Muscular dystrophy is a group of disorders that cause muscle weakness over time. The different forms are:
- Duchenne dystrophy (most common)
- Becker dystrophy, which is a milder form of Duchenne dystrophy
- Myotonic muscular dystrophy, which can begin in late adulthood
- Facioscapulohumeral muscular dystrophy, which affects the muscles of the face, shoulder blades, and upper arms
- Congenital muscular dystrophy, which is found at or near birth and results in overall muscle weakness
- Distal muscular dystrophy, which affects the distal muscles of the lower arms, hands, lower legs, and feet
- Emery-Dreifuss muscular dystrophy, which affects the muscles of the shoulders, upper arms, and calf muscles
- Limb-girdle muscular dystrophy, which affects the muscles around the hips and shoulders
- Oculopharyngeal muscular dystrophy, which affects swallowing and the ability to keep the eyes open
This condition is caused by changes in genes. These changes cause problems with how the body makes proteins that are needed for healthy muscles. Each form of the disease is caused by a different faulty gene. Some of these genes are passed from parent to child.
Duchenne dystrophy and Becker dystrophy are more common in boys.
The risk of muscular dystrophy is also higher in people who have a family member who have it.
The main symptom is muscle weakness that gets worse over time. Other symptoms depend on the type of muscular dystrophy a person has.
Other symptoms that are common in most forms are:
- Muscles that get larger as they weaken
- Muscle cramping
- Frequent falling and problems getting up
- Stiff, contracting muscles
Severe Muscle Contraction of the Hand
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Symptoms of Duchenne and Becker dystrophy are:
- Weakening of the muscles closest to the trunk with later weakening of muscles that are further away from the trunk
- Enlarged calf muscles
- Abnormally curved spine
- Problems breathing
- Problems learning
Symptoms of myotonic muscular dystrophy are:
- Problems letting go after a handshake
- Problems learning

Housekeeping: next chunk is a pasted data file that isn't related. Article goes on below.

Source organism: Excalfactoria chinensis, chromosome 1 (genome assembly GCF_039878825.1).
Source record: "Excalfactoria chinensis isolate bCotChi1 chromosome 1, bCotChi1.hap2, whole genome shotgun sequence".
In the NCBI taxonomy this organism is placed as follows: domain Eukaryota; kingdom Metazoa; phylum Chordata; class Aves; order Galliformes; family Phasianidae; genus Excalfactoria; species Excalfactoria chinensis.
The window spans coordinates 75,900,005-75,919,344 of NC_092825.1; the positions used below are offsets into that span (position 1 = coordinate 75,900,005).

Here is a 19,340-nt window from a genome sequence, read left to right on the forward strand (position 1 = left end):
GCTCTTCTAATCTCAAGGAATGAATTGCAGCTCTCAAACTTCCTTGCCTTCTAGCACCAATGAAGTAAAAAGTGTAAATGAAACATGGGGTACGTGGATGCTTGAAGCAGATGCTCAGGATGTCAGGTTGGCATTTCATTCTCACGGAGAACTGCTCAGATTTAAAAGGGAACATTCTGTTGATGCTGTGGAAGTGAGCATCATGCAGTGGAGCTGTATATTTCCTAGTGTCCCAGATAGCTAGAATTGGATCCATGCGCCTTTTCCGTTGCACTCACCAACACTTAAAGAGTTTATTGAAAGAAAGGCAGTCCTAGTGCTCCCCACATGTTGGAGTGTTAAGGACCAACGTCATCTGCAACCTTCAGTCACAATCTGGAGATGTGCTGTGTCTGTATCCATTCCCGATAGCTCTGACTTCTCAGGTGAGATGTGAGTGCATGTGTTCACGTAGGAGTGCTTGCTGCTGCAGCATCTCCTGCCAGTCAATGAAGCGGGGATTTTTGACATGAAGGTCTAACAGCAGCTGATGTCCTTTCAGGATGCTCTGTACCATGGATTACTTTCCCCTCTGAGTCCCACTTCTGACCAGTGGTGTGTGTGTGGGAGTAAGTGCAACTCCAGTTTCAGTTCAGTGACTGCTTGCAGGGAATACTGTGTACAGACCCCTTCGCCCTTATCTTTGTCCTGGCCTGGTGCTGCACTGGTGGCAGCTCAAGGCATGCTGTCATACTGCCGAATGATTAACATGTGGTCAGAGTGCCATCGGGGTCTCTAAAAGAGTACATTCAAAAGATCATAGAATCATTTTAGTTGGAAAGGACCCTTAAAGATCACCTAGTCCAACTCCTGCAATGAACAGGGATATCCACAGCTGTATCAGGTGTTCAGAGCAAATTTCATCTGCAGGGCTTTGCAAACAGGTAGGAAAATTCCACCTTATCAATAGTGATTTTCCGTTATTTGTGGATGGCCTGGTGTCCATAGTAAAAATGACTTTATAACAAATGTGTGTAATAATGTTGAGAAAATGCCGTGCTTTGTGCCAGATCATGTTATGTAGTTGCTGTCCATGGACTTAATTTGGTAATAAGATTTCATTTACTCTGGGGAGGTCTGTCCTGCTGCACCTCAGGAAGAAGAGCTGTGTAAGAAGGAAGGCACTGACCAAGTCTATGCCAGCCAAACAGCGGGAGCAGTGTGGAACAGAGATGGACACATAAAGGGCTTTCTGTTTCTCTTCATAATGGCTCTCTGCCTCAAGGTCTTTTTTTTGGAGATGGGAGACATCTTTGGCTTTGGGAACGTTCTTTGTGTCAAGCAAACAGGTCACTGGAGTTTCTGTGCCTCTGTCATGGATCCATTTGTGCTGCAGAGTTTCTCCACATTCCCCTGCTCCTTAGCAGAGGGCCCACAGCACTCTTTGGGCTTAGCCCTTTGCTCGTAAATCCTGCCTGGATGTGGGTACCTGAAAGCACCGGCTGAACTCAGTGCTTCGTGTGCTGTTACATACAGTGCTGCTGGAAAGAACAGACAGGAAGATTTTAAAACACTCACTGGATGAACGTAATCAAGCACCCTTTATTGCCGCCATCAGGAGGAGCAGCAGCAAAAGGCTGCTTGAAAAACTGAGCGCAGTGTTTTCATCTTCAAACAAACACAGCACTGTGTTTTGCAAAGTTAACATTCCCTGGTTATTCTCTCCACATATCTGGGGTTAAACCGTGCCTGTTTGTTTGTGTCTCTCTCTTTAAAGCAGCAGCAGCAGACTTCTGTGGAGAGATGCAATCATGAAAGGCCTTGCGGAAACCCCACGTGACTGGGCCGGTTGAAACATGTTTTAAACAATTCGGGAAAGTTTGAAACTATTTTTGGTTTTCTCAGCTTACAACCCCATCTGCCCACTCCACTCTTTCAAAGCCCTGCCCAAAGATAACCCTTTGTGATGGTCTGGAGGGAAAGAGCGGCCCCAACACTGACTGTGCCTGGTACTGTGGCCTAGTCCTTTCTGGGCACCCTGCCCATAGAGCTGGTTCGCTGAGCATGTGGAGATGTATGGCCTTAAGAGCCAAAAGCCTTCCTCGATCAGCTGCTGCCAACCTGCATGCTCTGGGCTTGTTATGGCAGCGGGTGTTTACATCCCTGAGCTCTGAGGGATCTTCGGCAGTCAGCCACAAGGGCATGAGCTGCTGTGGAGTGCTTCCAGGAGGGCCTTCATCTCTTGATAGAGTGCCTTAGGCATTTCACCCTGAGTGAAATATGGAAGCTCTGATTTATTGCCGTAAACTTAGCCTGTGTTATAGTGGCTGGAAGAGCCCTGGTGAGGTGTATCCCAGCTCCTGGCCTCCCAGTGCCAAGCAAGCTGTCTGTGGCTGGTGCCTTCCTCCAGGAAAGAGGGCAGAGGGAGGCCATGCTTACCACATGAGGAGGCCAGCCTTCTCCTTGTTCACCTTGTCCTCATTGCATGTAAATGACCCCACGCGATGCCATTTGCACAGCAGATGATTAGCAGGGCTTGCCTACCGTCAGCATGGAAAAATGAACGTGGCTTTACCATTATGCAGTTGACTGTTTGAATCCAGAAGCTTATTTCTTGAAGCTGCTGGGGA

- Excessive sleeping
The doctor will ask about your symptoms and health history. A physical exam will be done.
Blood tests will be done. The tests will look for enzymes released by damaged muscles. Tests will also look for changes in genes.
may be done. It will identify the
type of muscular dystrophy
Muscles and nerves may be tested. This can be done with:
There is no cure. The goal of treatment is to manage symptoms. Choices are:
- Physical therapy to strengthen muscles and improve range of motion
- Improving movement with supportive devices, such as walkers
- Medicines, such as:
- Corticosteroids to ease muscle weakness
supplements to ease fatigue and increase strength
- Medicines to treat other symptoms, such as heart problems
People with severe symptoms may need surgery. Surgery may be done to release tight muscles or to insert a pacemaker to treat heart problems.
There are no known guidelines to prevent this disease.
Congenital muscular dystrophy. Muscular Dystrophy Association website. Available at: http://www.mda.org/disease/congenital-muscular-dystrophy. Accessed October 14, 2020.
Darras BT, Miller DT, et al. Dystrophinopathies. GeneReviews 2014 Nov 26.
Distal myopathies. Muscular Dystrophy Association website. Available at: https://www.mda.org/disease/distal-myopathies. Accessed October 14, 2020.
Duchenne and Becker muscular dystrophies. EBSCO DynaMed website. Available at:https://www.dynamed.com/condition/duchenne-and-becker-muscular-dystrophies. Accessed October 14, 2020.
Emery-Dreifuss muscular dystrophy. Muscular Dystrophy Association website. Available at: http://mda.org/disease/emery-dreifuss-muscular-dystrophy. Accessed October 14, 2020.
Facioscapulohumeral muscular dystrophy. Muscular Dystrophy Association website. Available at: http://mda.org/disease/fsh-muscular-dystrophy. Accessed October 14, 2020.
Limb-girdle muscular dystrophy. Muscular Dystrophy Association website. Available at: http://mda.org/disease/limb-girdle-muscular-dystrophy. Accessed October 14, 2020.
Muscular dystrophy information page. National Institute of Neurological Disorders and Stroke website. Available at: http://www.ninds.nih.gov/disorders/md/md.htm. Accessed October 14, 2020.
Oculopharyngeal muscular dystrophy. Muscular Dystrophy Association website. Available at: http://mda.org/disease/oculopharyngeal-muscular-dystrophy/overview. Accessed October 14, 2020.
Last reviewed September 2020 by
EBSCO Medical Review Board
Teresa Briedwell, PT, DPT
Last Updated: 6/4/2021